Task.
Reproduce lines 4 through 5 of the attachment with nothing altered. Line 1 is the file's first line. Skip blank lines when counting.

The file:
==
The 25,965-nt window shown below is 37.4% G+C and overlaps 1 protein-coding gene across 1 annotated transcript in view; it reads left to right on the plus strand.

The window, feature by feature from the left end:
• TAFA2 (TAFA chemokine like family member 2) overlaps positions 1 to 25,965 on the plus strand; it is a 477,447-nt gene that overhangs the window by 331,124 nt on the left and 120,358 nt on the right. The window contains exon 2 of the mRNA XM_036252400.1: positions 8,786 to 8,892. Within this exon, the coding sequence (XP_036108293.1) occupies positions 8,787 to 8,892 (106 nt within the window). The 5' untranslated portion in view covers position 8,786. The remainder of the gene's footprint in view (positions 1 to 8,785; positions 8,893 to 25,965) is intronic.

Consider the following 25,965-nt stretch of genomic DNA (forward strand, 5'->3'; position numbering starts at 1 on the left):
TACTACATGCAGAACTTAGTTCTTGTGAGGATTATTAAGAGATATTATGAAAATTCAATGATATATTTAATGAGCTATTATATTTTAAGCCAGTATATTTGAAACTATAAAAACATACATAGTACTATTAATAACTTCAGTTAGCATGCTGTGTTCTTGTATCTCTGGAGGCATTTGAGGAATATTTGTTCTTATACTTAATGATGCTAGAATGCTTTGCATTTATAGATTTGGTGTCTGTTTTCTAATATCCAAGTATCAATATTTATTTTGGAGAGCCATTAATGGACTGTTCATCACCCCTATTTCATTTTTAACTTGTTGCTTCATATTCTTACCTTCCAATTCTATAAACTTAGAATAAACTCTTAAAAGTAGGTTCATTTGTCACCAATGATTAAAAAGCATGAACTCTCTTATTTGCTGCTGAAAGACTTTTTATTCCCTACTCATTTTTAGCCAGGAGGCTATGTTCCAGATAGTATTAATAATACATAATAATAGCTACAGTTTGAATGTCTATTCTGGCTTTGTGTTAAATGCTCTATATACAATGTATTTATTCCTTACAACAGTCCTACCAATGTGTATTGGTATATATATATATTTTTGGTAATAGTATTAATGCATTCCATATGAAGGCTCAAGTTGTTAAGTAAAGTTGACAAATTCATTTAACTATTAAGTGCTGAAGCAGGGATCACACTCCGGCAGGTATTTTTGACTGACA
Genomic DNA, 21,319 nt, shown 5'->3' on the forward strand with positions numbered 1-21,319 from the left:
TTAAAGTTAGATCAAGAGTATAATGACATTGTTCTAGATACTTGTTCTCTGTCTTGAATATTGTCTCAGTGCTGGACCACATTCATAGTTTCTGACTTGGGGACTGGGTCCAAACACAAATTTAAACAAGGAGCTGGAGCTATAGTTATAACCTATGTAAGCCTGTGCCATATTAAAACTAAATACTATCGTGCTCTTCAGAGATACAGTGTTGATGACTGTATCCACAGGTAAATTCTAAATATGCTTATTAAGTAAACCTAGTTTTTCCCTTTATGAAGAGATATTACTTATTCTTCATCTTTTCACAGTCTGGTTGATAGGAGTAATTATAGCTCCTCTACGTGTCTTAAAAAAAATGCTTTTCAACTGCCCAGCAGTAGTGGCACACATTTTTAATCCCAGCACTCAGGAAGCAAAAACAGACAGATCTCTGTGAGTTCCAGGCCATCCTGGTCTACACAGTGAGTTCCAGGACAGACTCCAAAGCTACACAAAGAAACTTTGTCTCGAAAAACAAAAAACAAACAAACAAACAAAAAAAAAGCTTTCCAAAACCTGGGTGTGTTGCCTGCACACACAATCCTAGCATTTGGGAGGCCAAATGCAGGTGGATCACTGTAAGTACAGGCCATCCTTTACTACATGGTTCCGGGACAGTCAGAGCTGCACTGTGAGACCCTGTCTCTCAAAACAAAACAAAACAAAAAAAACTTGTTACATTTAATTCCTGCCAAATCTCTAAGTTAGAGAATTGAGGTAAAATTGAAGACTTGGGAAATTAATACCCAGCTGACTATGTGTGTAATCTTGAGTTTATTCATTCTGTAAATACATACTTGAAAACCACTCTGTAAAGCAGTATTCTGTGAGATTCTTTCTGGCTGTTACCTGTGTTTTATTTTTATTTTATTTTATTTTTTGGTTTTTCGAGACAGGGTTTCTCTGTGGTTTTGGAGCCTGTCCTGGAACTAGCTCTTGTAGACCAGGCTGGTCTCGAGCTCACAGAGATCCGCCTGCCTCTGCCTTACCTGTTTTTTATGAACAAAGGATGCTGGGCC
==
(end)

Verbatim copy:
Consider the following 25,965-nt stretch of genomic DNA (forward strand, 5'->3'; position numbering starts at 1 on the left):
TACTACATGCAGAACTTAGTTCTTGTGAGGATTATTAAGAGATATTATGAAAATTCAATGATATATTTAATGAGCTATTATATTTTAAGCCAGTATATTTGAAACTATAAAAACATACATAGTACTATTAATAACTTCAGTTAGCATGCTGTGTTCTTGTATCTCTGGAGGCATTTGAGGAATATTTGTTCTTATACTTAATGATGCTAGAATGCTTTGCATTTATAGATTTGGTGTCTGTTTTCTAATATCCAAGTATCAATATTTATTTTGGAGAGCCATTAATGGACTGTTCATCACCCCTATTTCATTTTTAACTTGTTGCTTCATATTCTTACCTTCCAATTCTATAAACTTAGAATAAACTCTTAAAAGTAGGTTCATTTGTCACCAATGATTAAAAAGCATGAACTCTCTTATTTGCTGCTGAAAGACTTTTTATTCCCTACTCATTTTTAGCCAGGAGGCTATGTTCCAGATAGTATTAATAATACATAATAATAGCTACAGTTTGAATGTCTATTCTGGCTTTGTGTTAAATGCTCTATATACAATGTATTTATTCCTTACAACAGTCCTACCAATGTGTATTGGTATATATATATATTTTTGGTAATAGTATTAATGCATTCCATATGAAGGCTCAAGTTGTTAAGTAAAGTTGACAAATTCATTTAACTATTAAGTGCTGAAGCAGGGATCACACTCCGGCAGGTATTTTTGACTGACA